Worker Loses Hand in Shear Machine, Firm Fined $74,900

OSHA initiated an inspection on Aug. 16, 2011, upon receiving a complaint that alleged a malfunctioning safety pin on the hydraulic shear machine had resulted in the amputation of a worker's hand on July 27.

OSHA has cited Polymerics with four safety violations, including a willful violation for failing to ensure that a rubber-cutting shear was kept in good working order, after a worker suffered an amputation at the company's Cuyahoga Falls, Ohio, rubber manufacturing facility. Proposed fines from the latest inspection total $74,900.

OSHA initiated an inspection on Aug. 16, 2011, upon receiving a complaint that alleged a malfunctioning safety pin on the hydraulic shear machine had resulted in the amputation of a worker's hand on July 27.

"Failing to ensure that safety mechanisms on hazardous machines are working properly demonstrates a lack of regard for employees' safety and health," said Howard Eberts, OSHA's area director in Cleveland. "OSHA is committed to protecting workers on the job, especially when employers fail to do so."

Additionally, one repeat violation was issued for failing to conduct an annual review of lockout/tagout procedures to control hazardous energy. The same violation was cited at the facility in 2008.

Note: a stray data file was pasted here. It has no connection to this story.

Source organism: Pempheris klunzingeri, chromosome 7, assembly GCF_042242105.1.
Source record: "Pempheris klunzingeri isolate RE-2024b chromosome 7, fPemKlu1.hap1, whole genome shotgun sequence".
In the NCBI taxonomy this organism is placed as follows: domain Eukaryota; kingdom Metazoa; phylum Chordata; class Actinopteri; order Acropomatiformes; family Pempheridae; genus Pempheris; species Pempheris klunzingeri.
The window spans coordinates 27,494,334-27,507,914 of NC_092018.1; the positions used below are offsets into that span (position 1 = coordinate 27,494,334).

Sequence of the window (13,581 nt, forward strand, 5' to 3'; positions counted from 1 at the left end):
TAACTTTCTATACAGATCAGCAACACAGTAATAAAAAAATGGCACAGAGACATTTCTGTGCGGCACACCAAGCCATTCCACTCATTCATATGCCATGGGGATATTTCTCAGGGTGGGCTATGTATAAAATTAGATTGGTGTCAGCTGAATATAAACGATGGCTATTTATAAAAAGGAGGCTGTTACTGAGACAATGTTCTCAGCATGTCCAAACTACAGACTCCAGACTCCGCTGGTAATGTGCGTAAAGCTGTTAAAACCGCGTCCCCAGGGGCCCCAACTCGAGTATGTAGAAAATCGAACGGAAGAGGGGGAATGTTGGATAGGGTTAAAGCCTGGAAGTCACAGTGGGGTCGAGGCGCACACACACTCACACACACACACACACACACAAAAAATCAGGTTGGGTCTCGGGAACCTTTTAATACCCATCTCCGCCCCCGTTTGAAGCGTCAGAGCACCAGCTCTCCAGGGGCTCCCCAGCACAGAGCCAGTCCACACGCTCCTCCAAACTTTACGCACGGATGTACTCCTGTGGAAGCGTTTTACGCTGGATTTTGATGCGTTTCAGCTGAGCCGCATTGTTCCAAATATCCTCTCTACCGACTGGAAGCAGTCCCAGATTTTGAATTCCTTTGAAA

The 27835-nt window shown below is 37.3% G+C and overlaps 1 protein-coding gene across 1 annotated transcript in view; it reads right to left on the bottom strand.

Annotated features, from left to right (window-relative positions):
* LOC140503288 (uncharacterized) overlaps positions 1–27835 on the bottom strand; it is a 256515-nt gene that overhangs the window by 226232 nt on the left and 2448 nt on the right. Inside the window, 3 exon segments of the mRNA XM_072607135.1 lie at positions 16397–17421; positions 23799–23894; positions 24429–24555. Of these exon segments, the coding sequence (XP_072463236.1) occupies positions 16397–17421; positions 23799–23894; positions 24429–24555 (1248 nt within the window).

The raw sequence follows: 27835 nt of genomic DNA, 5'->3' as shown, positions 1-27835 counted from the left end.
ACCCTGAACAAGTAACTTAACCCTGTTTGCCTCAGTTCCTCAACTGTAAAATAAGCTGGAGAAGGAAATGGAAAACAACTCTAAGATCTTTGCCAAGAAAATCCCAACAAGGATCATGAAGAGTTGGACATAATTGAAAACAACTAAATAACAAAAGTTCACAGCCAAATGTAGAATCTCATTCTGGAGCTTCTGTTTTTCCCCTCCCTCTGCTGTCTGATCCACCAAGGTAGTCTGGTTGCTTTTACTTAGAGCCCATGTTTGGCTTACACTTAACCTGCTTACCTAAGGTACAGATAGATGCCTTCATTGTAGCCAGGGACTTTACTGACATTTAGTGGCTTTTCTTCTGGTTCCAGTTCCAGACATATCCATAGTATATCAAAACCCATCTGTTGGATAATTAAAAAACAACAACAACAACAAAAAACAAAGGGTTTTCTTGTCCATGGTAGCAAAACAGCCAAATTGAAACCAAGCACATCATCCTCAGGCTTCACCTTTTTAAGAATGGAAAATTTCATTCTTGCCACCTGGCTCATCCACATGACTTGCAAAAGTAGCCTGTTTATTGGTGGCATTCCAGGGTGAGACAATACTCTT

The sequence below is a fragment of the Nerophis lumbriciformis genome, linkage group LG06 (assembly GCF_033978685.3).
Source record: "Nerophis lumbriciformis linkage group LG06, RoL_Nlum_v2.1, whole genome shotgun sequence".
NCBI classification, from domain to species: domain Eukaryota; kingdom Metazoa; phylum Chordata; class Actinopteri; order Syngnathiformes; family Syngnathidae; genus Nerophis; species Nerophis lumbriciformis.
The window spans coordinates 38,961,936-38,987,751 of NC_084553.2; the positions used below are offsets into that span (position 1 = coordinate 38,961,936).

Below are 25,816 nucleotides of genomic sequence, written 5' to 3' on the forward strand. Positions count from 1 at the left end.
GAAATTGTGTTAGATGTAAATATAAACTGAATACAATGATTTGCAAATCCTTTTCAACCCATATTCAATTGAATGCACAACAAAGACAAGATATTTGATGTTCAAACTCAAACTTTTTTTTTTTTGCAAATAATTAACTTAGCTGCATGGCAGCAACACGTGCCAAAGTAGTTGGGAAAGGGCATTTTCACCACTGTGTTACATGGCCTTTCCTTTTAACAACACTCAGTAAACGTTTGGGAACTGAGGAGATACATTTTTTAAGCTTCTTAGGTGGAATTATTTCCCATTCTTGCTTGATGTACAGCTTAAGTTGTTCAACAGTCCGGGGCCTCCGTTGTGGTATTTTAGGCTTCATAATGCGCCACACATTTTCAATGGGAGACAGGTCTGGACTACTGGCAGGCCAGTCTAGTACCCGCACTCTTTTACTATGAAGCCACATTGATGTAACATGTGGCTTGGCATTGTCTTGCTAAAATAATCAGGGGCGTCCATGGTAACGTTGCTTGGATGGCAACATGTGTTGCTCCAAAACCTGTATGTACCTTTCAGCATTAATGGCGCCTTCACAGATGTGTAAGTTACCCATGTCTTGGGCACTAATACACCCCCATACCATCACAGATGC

Two serious violations involve failing to train employees on hazardous chemicals as well as develop, implement, and train workers in machine-specific lockout/tagout procedures while servicing or conducting maintenance.

Polymerics Inc. employs approximately 56 people at its facilities in Cuyahoga Falls and Kent, Ohio. Prior to this inspection, OSHA had inspected the company six times since 1983.

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OH&S Digital Edition

  • OHS Magazine Digital Edition - January 2019

    January 2019

    Featuring:

    • PREVENTING ERRORS
      Production vs. Safety 
    • EMERGENCY SHOWERS & EYEWASH
      Meeting the Requirements for Emergency Equipment
    • CONSTRUCTION SAFETY
      The State of Contractor Safety
    • FOOT PROTECTION
      The Three Keys to Effective Chemical Management
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